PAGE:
The articles in this volume focus on the legal, linguistic, historical and literary roles of Jewish women in the Islamic world of the Middle Ages. Drawing heavily on manuscript evidence from the Cairo Genizah, the authors examine the challenges involved in the identification and interpretation of women’s letters from medieval Egypt, the registers of women’s written language, the relations between Jewish women and the Muslim legal system, the conversion of women, visions of women in Hell and gendered readings in the aggadic tradition of Judaism.
Law’s Dominion, Jay Berkovitz offers a novel approach to the history of early modern Jewry. Set in the city of Metz, on the Moselle river, this study of a vibrant prerevolutionary community draws on a wide spectrum of legal sources that tell a story about community, religion, and family that has not been told before.
Focusing on the community’s leadership, public institutions, and judiciary, this study challenges the assumption that Jewish life was in a steady state of decline before the French Revolution. To the contrary, the evidence reveals a robust community that integrated religious values and civic consciousness, interacted with French society, and showed remarkable signs of collaboration between Jewish law and the French judicial system.
Migrating Words, Migrating Merchants, Migrating Law examines the connections that existed between merchants’ journeys, the languages they used and the development of commercial law in the context of late medieval and early modern trade. The book, edited by Stefania Gialdroni, Albrecht Cordes, Serge Dauchy, Dave De ruysscher and Heikki Pihlajamäki, takes advantage of the expertise of leading scholars in different fields of study, in particular historians, legal historians and linguists. Thanks to this transdisciplinary approach, the book offers a fresh point of view on the history of commercial law in different cultural and geographical contexts, including medieval Cairo, Pisa, Novgorod, Lübeck, early modern England, Venice, Bruges, nineteenth century Brazil and many other trading centers.
Contributors are Cornelia Aust, Guido Cifoletti, Mark R. Cohen, Albrecht Cordes, Maria Fusaro, Stefania Gialdroni, Mark Häberlein, Uwe Israel, Bart Lambert, David von Mayenburg, Hanna Sonkajärvi, and Catherine Squires.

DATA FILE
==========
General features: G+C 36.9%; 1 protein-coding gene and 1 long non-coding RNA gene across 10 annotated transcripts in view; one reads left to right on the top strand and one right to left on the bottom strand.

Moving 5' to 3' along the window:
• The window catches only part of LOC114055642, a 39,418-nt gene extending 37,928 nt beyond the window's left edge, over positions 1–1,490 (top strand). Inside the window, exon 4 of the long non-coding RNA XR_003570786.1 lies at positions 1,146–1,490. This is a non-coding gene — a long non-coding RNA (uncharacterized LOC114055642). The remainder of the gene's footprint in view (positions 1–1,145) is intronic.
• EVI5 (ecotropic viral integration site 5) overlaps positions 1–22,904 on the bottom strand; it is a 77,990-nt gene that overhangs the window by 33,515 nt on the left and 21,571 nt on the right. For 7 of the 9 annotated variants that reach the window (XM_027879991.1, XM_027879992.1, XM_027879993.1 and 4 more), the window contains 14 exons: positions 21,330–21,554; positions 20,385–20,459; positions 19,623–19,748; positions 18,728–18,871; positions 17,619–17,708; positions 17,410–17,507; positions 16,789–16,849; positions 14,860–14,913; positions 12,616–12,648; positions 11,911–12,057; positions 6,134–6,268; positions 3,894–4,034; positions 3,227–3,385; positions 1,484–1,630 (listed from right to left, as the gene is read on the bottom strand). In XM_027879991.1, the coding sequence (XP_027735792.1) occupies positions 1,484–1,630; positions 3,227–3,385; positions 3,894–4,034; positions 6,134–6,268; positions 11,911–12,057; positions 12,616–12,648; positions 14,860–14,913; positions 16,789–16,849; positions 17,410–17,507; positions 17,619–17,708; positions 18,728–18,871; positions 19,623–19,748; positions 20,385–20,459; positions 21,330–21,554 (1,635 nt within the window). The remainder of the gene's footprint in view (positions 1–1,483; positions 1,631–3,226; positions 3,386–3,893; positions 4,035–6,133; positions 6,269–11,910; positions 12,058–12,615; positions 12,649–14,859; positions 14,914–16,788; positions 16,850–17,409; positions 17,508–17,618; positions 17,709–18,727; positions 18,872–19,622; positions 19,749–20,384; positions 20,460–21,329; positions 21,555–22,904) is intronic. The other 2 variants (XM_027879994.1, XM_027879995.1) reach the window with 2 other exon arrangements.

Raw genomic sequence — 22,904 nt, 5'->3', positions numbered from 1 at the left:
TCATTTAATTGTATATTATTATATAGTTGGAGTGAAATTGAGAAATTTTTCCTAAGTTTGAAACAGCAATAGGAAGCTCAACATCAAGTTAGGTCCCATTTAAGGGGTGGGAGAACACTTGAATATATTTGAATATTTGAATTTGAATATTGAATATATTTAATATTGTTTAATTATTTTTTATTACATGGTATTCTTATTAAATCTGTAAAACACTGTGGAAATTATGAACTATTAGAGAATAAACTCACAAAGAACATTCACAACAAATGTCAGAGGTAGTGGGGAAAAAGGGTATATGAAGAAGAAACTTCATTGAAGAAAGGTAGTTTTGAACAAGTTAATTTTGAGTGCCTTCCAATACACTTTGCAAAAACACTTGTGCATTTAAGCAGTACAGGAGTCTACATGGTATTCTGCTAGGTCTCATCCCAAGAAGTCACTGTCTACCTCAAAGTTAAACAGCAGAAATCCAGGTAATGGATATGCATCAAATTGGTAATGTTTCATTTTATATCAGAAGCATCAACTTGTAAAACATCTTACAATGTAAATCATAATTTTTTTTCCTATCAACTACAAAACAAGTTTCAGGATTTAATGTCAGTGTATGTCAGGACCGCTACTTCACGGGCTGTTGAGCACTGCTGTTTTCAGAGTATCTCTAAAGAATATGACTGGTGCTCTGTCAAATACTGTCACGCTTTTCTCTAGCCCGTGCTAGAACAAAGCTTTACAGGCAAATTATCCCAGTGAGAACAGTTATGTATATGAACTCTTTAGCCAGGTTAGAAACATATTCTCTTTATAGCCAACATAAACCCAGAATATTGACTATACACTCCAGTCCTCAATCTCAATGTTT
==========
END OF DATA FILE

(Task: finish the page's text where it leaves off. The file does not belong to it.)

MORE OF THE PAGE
Essen im antiken Judentum und Urchristentum untersucht Christina Eschner die Auseinandersetzungen zum jüdischen Gesetz innerhalb des Urchristentums vor dem Hintergrund vergleichbarer Diskurse im antiken Judentum. Ziel ist es, die urchristliche Praxis des Gesetzes in ihrem größeren Kontext darzustellen und ihr gegebenenfalls einen bestimmten Platz im facettenreichen Bild der zeitgenössischen jüdischen Strömungen zuzuweisen. Dabei finden Schriften aus Qumran, dem griechischsprachigen und dem rabbinischen Judentum Berücksichtigung. Der Fokus liegt auf Vorschriften zu verbotenen Speisen, zur Tischgemeinschaft und zur erlaubten Art und Weise der Nahrungsaufnahme. Auch pagane Traditionen werden einbezogen. Damit ist diese Studie besonders interdisziplinär ausgerichtet. Sie bewegt sich an der Schnittstelle zwischen Themenfeldern der neutestamentlichen Wissenschaft, der Altphilologie, der Alten Geschichte und der Judaistik. Sie kommt zu dem Ergebnis, dass die urchristlichen Diskurse zum Essen nicht auf eine vollständige Abschaffung der entsprechenden jüdischen Gesetzesanordungen zielen.
Essen im antiken Judentum und Urchristentum Christina Eschner examines the Early Christian disputes about the Jewish law against the background of Ancient Jewish discourses on commands of the law, in order to situate the Early Christian practice of the law within its broader context. Jewish sources include the Dead Sea Scrolls, Jewish writings in Greek and early rabbinic texts. This study focusses on rules concerning prohibited food, table fellowship and the permissible way of food intake. Pagan traditions are also considered. Thus, the work has an interdisciplinary orientation, discussing issues at the junction of New Testament studies, Classics, Ancient History and Jewish studies. It concludes that Early Christian food discourses do not aim for the complete abolition of the law.
Reflecting the increasing recognition of the importance of legal texts and issues in early Judaism, the essays in this collection examine halakhic and rule texts found at Qumran in light of the latest scholarship on text production, social organization, and material culture in early Judaism. The contributors present new interpretations of long-lived topics, such as the sobriquet “seekers of the smooth things,” the Treatise of the Two Spirits, and 4QMMT, and take up new approaches to purity issues, the role of the maśkil, and the Temple Scroll. The volume exemplifies the range of ways in which the Qumran legal texts help illuminate early Jewish culture as a whole.
The Authority of Law in the Hebrew Bible and Early Judaism, Vroom identifies a development in the authority of written law that took place in early Judaism. Ever since Assyriologists began to recognize that the Mesopotamian law collections did not function as law codes do today—as a source of binding obligation—scholars have grappled with the question of when the Pentateuchal legal corpora came to be treated as legally binding. Vroom draws from legal theory to provide a theoretical framework for understanding the nature of legal authority, and develops a methodology for identifying instances in which legal texts were treated as binding law by ancient interpreters. This method is applied to a selection of legal-interpretive texts: Ezra-Nehemiah, Temple Scroll, the Qumran rule texts, and the Samaritan Pentateuch.